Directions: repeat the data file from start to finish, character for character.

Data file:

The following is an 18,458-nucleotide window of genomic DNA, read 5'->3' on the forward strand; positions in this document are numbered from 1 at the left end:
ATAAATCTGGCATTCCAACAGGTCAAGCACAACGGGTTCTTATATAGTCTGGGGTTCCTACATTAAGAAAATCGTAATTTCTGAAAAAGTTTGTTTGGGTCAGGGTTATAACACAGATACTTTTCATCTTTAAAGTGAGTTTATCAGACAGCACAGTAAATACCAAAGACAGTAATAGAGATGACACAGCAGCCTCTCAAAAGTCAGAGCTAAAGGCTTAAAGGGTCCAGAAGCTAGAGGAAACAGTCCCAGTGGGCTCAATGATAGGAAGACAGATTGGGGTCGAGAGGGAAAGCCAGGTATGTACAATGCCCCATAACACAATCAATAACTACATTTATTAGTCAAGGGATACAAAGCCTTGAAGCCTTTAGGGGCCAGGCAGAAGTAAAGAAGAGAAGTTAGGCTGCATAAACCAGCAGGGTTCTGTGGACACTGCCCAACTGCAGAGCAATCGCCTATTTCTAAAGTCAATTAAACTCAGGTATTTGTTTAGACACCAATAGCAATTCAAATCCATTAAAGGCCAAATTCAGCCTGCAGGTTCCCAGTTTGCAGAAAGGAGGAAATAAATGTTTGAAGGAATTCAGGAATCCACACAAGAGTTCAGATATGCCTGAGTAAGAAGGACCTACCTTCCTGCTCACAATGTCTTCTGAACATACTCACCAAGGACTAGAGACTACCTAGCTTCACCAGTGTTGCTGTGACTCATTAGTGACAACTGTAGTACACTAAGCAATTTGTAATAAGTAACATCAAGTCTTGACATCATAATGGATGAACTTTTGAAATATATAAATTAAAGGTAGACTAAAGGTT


The following is an 18,458-nucleotide window of genomic DNA, read 5'->3' on the forward strand; positions in this document are numbered from 1 at the left end:
ATAAATCTGGCATTCCAACAGGTCAAGCACAACGGGTTCTTATATAGTCTGGGGTTCCTACATTAAGAAAATCGTAATTTCTGAAAAAGTTTGTTTGGGTCAGGGTTATAACACAGATACTTTTCATCTTTAAAGTGAGTTTATCAGACAGCACAGTAAATACCAAAGACAGTAATAGAGATGACACAGCAGCCTCTCAAAAGTCAGAGCTAAAGGCTTAAAGGGTCCAGAAGCTAGAGGAAACAGTCCCAGTGGGCTCAATGATAGGAAGACAGATTGGGGTCGAGAGGGAAAGCCAGGTATGTACAATGCCCCATAACACAATCAATAACTACATTTATTAGTCAAGGGATACAAAGCCTTGAAGCCTTTAGGGGCCAGGCAGAAGTAAAGAAGAGAAGTTAGGCTGCATAAACCAGCAGGGTTCTGTGGACACTGCCCAACTGCAGAGCAATCGCCTATTTCTAAAGTCAATTAAACTCAGGTATTTGTTTAGACACCAATAGCAATTCAAATCCATTAAAGGCCAAATTCAGCCTGCAGGTTCCCAGTTTGCAGAAAGGAGGAAATAAATGTTTGAAGGAATTCAGGAATCCACACAAGAGTTCAGATATGCCTGAGTAAGAAGGACCTACCTTCCTGCTCACAATGTCTTCTGAACATACTCACCAAGGACTAGAGACTACCTAGCTTCACCAGTGTTGCTGTGACTCATTAGTGACAACTGTAGTACACTAAGCAATTTGTAATAAGTAACATCAAGTCTTGACATCATAATGGATGAACTTTTGAAATATATAAATTAAAGGTAGACTAAAGGTT